Graduate Studies in Physics @ University of Waterloo & University of Guelph

UWaterloo and UoGuelph LogosIf you are interested in pursuing further study in Physics and Astronomy, you have come to the right place! The Graduate Studies in Physics (GSP) program is a joint graduate program active at the University of Waterloo and the University of Guelph. It is the largest physics & astronomy graduate program in Canada and among the largest in the world.

What does this mean?

When you apply to our program your application is viewed by Physics and Astronomy faculty, at BOTH institutions – that is over 100 prospective supervisors. You will have access to a wide range of courses, with offerings at both campuses delivered electronically or in person, and you will be a part of a vibrant and thriving research community.

Our tradition of collaboration and innovation allows us to offer students a rich and varied graduate experience. With partnerships between; the University of Waterloo, the University of Guelph, Wilfrid Laurier University, the Institute for Quantum Computing and the Perimeter Institute for Theoretical Physics, the range of research topics available, is one of Canada's widest and most challenging.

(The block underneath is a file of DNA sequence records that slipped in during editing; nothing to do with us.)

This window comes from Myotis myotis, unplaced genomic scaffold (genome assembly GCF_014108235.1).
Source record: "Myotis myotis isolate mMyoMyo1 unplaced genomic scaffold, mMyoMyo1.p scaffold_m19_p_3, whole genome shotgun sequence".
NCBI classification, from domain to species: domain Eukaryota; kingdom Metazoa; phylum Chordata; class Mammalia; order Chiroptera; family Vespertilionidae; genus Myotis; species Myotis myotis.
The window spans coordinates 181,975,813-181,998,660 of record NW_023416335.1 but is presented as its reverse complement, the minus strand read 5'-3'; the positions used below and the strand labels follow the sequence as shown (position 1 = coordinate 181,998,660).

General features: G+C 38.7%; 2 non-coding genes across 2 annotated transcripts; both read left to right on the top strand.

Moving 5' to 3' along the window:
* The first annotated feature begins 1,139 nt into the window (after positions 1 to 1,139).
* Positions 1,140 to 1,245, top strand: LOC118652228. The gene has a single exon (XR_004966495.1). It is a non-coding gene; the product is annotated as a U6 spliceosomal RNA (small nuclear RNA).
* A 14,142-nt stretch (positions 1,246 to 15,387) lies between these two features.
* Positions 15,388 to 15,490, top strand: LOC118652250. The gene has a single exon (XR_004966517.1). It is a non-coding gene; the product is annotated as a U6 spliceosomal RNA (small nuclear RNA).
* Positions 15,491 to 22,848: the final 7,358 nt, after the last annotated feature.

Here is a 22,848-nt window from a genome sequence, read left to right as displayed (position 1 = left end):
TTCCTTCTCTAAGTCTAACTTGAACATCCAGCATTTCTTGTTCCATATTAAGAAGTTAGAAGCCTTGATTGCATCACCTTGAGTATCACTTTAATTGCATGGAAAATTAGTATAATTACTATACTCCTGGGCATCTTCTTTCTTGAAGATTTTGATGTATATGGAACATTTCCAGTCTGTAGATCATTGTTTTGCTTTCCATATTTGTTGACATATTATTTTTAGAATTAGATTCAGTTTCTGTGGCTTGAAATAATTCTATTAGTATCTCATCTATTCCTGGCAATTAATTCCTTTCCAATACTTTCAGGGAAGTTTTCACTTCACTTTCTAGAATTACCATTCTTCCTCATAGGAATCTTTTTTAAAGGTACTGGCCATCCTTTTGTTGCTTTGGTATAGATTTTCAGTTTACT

Please review the Supervisors & Research, Opportunities, and Programs sections to the left for more information on your options for study.

  1. Aug. 28, 2017PHYS 709/7090 Canceled for Fall 2017

    PHYS 709/7090 can been canceled for fall 2017 due to low gwp@uwaterloo.caenrollment. Please contact if you are interested in taking this course in the future.

  2. Apr. 21, 2017Faculty Members Honoured with CAP Awards

    Two of our Graduate Studies in Physics, faculty members have been honoured in the 2017 CAP Awards and Medals.

    The 2017 CAP-CRM Prize in Theoretical and Mathematical Physics is awarded to

  3. Apr. 12, 2017Waterloo researchers capture first "image" of a dark matter web that connects galaxies

    Astrophysicists at the University of Waterloo have been able to capture the first composite image of a dark matter bridge that connects galaxies together.

    The composite image, which combines a number of individual images, confirms predictions that galaxies across the universe are tied together through a cosmic web connected by dark matter that has until now remained unobservable.

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